I couldn’t remember what the dog was called.

It followed me through the State Street crowd.

The boy came next, his pace matching mine.

His accent was foreign; Roman, he said.

“In a closed system, like the sun and earth,

matter cannot be created or destroyed.

The Law of Conservation promises…

in effect, it’s a promise of eternity.”

At Marquette, we talked to some priests

who tried to explain their experience of Belief,

and I remembered:  the dog belonged to Carol.

Its following me was an act of faith.

The boy, whose name was Luke, said,

“Things cannot be born from nothing,”

which meant Carol’s dog was

an other matter altogether.

The day was transforming into night.

I told the priests I wanted to return

to talk about science:  this system

in which energy can only convert itself;

and when we die,

the heat of my body

and the boy and the dog

will simply change hands.

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Rejected Poem

Another rejected poem.  Should I try to get it published elsewhere?  No.  It was written for a Wisconsin Fellowship of Poets contest:  to write a poem from the point of view of someone else, e.g., a historical figure.  I chose Caroline Herschel because I am fascinated with her life and the fact that no one has – probably – ever heard of her.  Such an obscure figure that she was likely not of interest to the contest judge.  It would take too much space to explain who she is.  Here’s Caroline’s story and the poem, a sonnet.

Caroline Herschel, nick-named Lina, was born in Hanover, Germany in 1750.  She was the first woman to discover a comet.  She was disfigured by small pox and typhus.  Her brother William rescued her from life as a maid when he called her to join him in Bath, England where he was hired as an organist.  He taught her to sing and to assist him in his astronomical studies.  William is famous for discovering the planet Uranus.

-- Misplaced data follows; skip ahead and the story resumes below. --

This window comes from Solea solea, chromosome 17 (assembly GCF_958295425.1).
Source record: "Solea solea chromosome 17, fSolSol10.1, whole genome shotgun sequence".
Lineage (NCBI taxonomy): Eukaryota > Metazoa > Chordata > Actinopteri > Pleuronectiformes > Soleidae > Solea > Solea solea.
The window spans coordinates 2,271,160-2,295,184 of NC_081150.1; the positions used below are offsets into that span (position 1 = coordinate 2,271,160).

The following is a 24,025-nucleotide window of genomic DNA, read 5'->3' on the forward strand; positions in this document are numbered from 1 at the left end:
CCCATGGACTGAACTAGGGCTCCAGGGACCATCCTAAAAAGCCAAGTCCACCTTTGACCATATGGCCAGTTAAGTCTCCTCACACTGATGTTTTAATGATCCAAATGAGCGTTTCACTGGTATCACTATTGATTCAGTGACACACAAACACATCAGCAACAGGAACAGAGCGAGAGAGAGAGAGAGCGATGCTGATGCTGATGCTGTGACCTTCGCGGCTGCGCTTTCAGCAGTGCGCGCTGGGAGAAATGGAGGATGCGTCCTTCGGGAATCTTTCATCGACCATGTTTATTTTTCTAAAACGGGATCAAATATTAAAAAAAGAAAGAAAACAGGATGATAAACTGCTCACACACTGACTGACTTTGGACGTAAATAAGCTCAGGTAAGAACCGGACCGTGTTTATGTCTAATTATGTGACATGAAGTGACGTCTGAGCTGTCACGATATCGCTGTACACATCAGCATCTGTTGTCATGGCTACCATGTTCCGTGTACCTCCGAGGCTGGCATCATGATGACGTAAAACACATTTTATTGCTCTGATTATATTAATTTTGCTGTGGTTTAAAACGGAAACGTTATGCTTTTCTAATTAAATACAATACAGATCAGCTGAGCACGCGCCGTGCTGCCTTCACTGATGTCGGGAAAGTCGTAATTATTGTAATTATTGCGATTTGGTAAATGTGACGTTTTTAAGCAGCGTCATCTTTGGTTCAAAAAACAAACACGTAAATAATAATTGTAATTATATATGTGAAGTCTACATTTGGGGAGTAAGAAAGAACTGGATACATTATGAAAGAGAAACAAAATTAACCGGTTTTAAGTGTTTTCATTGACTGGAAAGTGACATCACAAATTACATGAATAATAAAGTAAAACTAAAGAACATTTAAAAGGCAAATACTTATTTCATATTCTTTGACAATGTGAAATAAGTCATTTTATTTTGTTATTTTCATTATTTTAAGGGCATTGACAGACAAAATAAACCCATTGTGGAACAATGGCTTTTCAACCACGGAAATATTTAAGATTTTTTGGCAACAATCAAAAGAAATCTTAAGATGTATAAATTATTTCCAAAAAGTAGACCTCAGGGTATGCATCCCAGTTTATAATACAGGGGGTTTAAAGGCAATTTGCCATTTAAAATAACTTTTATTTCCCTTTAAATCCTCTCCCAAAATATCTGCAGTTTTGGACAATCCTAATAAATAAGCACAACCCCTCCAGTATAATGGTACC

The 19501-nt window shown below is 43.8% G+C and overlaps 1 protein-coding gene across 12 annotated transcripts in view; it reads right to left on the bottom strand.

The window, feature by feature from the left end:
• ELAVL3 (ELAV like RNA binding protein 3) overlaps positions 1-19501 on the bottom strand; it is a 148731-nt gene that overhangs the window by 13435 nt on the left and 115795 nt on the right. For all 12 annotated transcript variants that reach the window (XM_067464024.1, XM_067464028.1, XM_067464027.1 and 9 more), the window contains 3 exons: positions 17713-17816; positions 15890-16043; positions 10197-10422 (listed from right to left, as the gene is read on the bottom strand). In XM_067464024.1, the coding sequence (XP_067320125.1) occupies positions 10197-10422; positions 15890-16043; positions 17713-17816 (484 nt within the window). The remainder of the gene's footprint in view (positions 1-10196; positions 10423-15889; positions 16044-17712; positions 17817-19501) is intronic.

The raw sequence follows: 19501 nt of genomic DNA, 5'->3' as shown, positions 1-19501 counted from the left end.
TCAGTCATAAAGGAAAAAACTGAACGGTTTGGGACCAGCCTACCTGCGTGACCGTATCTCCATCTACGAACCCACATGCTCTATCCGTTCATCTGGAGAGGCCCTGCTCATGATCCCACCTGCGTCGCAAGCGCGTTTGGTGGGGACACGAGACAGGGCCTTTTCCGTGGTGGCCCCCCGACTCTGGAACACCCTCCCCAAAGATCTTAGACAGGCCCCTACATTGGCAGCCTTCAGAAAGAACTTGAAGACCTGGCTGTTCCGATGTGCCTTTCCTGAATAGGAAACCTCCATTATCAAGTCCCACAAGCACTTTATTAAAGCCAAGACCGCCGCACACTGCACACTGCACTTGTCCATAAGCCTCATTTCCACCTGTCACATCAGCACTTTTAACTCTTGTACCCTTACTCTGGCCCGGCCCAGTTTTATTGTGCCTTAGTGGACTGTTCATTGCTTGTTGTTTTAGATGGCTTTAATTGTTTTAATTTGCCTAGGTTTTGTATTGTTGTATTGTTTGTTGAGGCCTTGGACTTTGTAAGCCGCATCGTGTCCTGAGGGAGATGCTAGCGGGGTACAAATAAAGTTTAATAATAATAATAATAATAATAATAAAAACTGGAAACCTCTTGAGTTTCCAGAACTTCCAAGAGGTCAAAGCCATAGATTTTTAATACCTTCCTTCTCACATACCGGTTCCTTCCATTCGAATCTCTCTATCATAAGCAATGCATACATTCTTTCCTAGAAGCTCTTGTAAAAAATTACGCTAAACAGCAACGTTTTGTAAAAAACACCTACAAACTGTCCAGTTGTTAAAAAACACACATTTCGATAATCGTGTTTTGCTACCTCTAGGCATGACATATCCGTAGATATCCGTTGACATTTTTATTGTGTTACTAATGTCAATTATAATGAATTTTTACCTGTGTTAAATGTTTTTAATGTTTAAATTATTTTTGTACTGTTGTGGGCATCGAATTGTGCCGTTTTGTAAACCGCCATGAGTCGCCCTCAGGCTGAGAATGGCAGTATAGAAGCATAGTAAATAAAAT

When her brother was absent, Caroline started to make her own observations.  On August 1, 1876, Caroline discovered her first comet, the “First Lady’s Comet;” the first comet to be discovered by a woman.  She went on to discover a total of eight comets. 

Caroline also corrected the star catalogue of the day, adding 500 omissions; produced a catalogue of nebulae; and was awarded a gold medal in 1828 by the Royal Astronomical Society.   Her dream was to ride a comet!  After William died, Caroline returned to Hanover and died in 1848 at the age of 97. 

Lina’s Comet

 The night sky sparkles; I am not alone.

I’ll map just one more bit before I’m through.

I move my telescope, slowly, up…down,

and look for a star, just one, that is new.

Cold feet, numb fingers; writing in the dark.

I am awake all night, no time to sleep.

I’m hungry, too, but I can’t stop the work.

I must record everything I see.

Is that a comet?  If it is, I could be…

It will be called the “First Lady’s Comet.”

I’ll catalogue the stars and nebulae,

win medals from the Royal Society,

but my dream…riding to the edge of space

on a comet’s orbit back to this place.

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Actually, You Need a Dog

We were talking about puppies.

Elsa said, “Too much work.”

But Adrian looked up and said,

“Actually, you need a dog.”


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Naming Telescopes

In the SETI (Search for Extraterrestial Intelligence), a good telescope is invaluable.  In fact, the use of a telescope seems to confirm the anthropic principle:  the universe exists only because we are here to perceive it. 

To perceive is also to name.  The world’s largest telescope is at the Paranal Observatory in Chile.  It is referred to as VLT.   According to the European Southern Observatory webpage, the VLT array is “the flagship facility for European ground-based astronomy at the beginning of the third Millennium.”  An even larger, proposed telescope is called EELT.

What does VLT mean?  Something spacey like “Vortex Longitudinal Telescope”?  No.  It means VERY LARGE TELESCOPE.  And EELT?  EELT is the European EXTREMELY LARGE Telescope. 

Astronomers may be able to imagine extraterrestial life, but they are very bad at naming their equipment.